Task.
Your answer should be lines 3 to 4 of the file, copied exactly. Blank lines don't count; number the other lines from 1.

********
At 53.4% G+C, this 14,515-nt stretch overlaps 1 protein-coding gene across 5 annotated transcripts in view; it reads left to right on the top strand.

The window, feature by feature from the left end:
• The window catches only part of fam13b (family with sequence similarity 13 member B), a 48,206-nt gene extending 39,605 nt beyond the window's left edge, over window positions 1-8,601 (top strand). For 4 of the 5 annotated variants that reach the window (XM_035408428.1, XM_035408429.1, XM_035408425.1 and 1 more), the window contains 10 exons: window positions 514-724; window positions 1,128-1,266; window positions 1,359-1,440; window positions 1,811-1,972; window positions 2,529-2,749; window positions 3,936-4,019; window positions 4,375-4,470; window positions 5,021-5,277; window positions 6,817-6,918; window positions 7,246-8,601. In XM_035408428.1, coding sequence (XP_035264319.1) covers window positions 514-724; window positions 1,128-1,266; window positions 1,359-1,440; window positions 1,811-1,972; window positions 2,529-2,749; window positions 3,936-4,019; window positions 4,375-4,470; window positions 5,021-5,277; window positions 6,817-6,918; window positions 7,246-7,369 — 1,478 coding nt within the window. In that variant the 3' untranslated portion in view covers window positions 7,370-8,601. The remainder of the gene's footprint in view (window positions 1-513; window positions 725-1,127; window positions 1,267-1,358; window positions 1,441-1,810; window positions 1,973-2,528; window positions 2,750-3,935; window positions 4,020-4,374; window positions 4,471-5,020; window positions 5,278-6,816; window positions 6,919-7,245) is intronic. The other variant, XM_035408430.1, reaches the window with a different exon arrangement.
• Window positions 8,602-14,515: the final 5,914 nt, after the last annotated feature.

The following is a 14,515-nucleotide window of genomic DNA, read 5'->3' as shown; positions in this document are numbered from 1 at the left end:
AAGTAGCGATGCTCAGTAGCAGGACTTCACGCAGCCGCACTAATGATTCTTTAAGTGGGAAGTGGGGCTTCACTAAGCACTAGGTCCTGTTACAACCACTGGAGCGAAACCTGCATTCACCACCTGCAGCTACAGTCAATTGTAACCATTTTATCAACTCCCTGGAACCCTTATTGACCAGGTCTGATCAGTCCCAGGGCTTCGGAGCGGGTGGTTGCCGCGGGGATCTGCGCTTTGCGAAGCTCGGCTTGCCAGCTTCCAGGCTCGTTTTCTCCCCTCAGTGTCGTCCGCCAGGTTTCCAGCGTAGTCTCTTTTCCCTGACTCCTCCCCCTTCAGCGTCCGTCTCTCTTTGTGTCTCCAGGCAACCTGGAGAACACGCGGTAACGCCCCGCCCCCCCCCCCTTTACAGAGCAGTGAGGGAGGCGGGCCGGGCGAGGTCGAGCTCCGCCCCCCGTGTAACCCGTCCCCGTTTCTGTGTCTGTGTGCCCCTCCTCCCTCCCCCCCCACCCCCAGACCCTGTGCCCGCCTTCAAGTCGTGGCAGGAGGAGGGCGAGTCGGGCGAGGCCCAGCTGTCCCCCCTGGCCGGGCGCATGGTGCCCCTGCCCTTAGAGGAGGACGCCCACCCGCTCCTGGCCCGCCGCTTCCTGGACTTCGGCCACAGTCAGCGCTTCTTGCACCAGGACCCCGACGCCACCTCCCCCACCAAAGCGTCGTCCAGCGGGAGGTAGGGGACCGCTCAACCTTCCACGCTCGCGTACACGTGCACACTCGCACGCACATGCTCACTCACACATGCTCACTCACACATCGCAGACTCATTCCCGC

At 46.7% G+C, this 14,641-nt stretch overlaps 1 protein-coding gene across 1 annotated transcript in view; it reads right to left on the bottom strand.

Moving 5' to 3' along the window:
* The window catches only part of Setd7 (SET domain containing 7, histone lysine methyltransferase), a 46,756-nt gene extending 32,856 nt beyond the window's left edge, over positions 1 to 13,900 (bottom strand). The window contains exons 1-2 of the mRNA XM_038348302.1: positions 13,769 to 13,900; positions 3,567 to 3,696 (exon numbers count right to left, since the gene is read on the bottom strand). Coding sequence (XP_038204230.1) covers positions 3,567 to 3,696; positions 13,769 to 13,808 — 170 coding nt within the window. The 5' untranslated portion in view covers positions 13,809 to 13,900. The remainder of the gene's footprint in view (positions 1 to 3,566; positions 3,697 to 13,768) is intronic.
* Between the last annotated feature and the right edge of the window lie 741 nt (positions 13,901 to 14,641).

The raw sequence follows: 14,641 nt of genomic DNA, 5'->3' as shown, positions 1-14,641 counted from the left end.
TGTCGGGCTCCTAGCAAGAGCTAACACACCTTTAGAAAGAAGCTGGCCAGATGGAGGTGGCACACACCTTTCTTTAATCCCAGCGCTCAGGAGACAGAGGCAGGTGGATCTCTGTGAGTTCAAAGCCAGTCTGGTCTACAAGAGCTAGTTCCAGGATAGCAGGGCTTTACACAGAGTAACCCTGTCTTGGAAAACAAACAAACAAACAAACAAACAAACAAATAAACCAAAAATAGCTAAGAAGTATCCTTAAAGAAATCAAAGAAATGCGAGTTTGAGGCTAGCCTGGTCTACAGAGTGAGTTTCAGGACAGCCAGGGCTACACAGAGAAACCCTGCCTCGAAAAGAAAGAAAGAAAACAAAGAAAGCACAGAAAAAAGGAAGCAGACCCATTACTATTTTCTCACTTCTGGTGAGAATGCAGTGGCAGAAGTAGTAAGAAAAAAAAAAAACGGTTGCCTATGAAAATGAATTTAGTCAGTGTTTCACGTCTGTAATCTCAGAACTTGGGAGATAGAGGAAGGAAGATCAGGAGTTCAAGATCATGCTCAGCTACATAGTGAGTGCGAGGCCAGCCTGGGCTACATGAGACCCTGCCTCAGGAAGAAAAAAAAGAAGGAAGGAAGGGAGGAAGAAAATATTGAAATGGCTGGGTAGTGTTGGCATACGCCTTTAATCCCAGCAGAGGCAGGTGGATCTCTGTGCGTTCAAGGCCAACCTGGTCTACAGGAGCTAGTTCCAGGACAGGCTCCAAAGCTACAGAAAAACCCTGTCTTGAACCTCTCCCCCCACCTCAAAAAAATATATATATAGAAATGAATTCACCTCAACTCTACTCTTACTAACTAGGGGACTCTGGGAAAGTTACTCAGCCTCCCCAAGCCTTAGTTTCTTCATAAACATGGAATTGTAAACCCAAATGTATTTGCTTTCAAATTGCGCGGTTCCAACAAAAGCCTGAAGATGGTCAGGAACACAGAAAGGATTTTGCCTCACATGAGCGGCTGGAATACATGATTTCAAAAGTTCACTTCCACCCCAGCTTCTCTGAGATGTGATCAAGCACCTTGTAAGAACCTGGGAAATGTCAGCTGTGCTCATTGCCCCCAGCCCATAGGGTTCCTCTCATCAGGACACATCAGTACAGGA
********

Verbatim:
• The window catches only part of fam13b (family with sequence similarity 13 member B), a 48,206-nt gene extending 39,605 nt beyond the window's left edge, over window positions 1-8,601 (top strand). For 4 of the 5 annotated variants that reach the window (XM_035408428.1, XM_035408429.1, XM_035408425.1 and 1 more), the window contains 10 exons: window positions 514-724; window positions 1,128-1,266; window positions 1,359-1,440; window positions 1,811-1,972; window positions 2,529-2,749; window positions 3,936-4,019; window positions 4,375-4,470; window positions 5,021-5,277; window positions 6,817-6,918; window positions 7,246-8,601. In XM_035408428.1, coding sequence (XP_035264319.1) covers window positions 514-724; window positions 1,128-1,266; window positions 1,359-1,440; window positions 1,811-1,972; window positions 2,529-2,749; window positions 3,936-4,019; window positions 4,375-4,470; window positions 5,021-5,277; window positions 6,817-6,918; window positions 7,246-7,369 — 1,478 coding nt within the window. In that variant the 3' untranslated portion in view covers window positions 7,370-8,601. The remainder of the gene's footprint in view (window positions 1-513; window positions 725-1,127; window positions 1,267-1,358; window positions 1,441-1,810; window positions 1,973-2,528; window positions 2,750-3,935; window positions 4,020-4,374; window positions 4,471-5,020; window positions 5,278-6,816; window positions 6,919-7,245) is intronic. The other variant, XM_035408430.1, reaches the window with a different exon arrangement.
• Window positions 8,602-14,515: the final 5,914 nt, after the last annotated feature.